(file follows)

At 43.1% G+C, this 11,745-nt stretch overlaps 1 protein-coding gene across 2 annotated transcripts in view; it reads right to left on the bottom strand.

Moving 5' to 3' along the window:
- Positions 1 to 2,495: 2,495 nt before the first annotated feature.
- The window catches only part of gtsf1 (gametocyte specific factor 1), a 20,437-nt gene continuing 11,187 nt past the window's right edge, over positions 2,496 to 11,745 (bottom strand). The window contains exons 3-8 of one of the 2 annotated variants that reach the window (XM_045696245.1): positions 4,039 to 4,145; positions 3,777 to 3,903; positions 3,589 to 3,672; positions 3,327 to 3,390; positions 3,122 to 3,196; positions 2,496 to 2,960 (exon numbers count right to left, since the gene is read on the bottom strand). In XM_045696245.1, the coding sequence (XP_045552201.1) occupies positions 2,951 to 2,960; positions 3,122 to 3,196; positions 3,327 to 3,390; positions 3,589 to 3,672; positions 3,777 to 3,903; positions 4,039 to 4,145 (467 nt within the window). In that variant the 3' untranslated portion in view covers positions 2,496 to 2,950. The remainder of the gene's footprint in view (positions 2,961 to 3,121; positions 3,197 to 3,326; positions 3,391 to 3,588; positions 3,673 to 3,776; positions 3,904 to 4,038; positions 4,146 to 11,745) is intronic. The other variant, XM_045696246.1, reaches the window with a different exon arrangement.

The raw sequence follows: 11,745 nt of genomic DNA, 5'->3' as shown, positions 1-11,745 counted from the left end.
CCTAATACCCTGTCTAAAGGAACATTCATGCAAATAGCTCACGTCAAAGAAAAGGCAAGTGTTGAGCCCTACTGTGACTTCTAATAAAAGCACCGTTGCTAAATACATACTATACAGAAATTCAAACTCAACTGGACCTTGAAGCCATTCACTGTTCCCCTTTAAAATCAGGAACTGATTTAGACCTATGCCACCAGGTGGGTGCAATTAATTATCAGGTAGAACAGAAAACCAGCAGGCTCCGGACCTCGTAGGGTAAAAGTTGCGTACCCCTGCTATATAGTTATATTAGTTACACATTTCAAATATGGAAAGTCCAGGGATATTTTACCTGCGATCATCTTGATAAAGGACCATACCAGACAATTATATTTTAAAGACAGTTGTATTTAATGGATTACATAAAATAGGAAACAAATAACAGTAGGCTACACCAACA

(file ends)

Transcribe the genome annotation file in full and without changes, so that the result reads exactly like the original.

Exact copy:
At 43.1% G+C, this 11,745-nt stretch overlaps 1 protein-coding gene across 2 annotated transcripts in view; it reads right to left on the bottom strand.

Moving 5' to 3' along the window:
- Positions 1 to 2,495: 2,495 nt before the first annotated feature.
- The window catches only part of gtsf1 (gametocyte specific factor 1), a 20,437-nt gene continuing 11,187 nt past the window's right edge, over positions 2,496 to 11,745 (bottom strand). The window contains exons 3-8 of one of the 2 annotated variants that reach the window (XM_045696245.1): positions 4,039 to 4,145; positions 3,777 to 3,903; positions 3,589 to 3,672; positions 3,327 to 3,390; positions 3,122 to 3,196; positions 2,496 to 2,960 (exon numbers count right to left, since the gene is read on the bottom strand). In XM_045696245.1, the coding sequence (XP_045552201.1) occupies positions 2,951 to 2,960; positions 3,122 to 3,196; positions 3,327 to 3,390; positions 3,589 to 3,672; positions 3,777 to 3,903; positions 4,039 to 4,145 (467 nt within the window). In that variant the 3' untranslated portion in view covers positions 2,496 to 2,950. The remainder of the gene's footprint in view (positions 2,961 to 3,121; positions 3,197 to 3,326; positions 3,391 to 3,588; positions 3,673 to 3,776; positions 3,904 to 4,038; positions 4,146 to 11,745) is intronic. The other variant, XM_045696246.1, reaches the window with a different exon arrangement.

The raw sequence follows: 11,745 nt of genomic DNA, 5'->3' as shown, positions 1-11,745 counted from the left end.
CCTAATACCCTGTCTAAAGGAACATTCATGCAAATAGCTCACGTCAAAGAAAAGGCAAGTGTTGAGCCCTACTGTGACTTCTAATAAAAGCACCGTTGCTAAATACATACTATACAGAAATTCAAACTCAACTGGACCTTGAAGCCATTCACTGTTCCCCTTTAAAATCAGGAACTGATTTAGACCTATGCCACCAGGTGGGTGCAATTAATTATCAGGTAGAACAGAAAACCAGCAGGCTCCGGACCTCGTAGGGTAAAAGTTGCGTACCCCTGCTATATAGTTATATTAGTTACACATTTCAAATATGGAAAGTCCAGGGATATTTTACCTGCGATCATCTTGATAAAGGACCATACCAGACAATTATATTTTAAAGACAGTTGTATTTAATGGATTACATAAAATAGGAAACAAATAACAGTAGGCTACACCAACA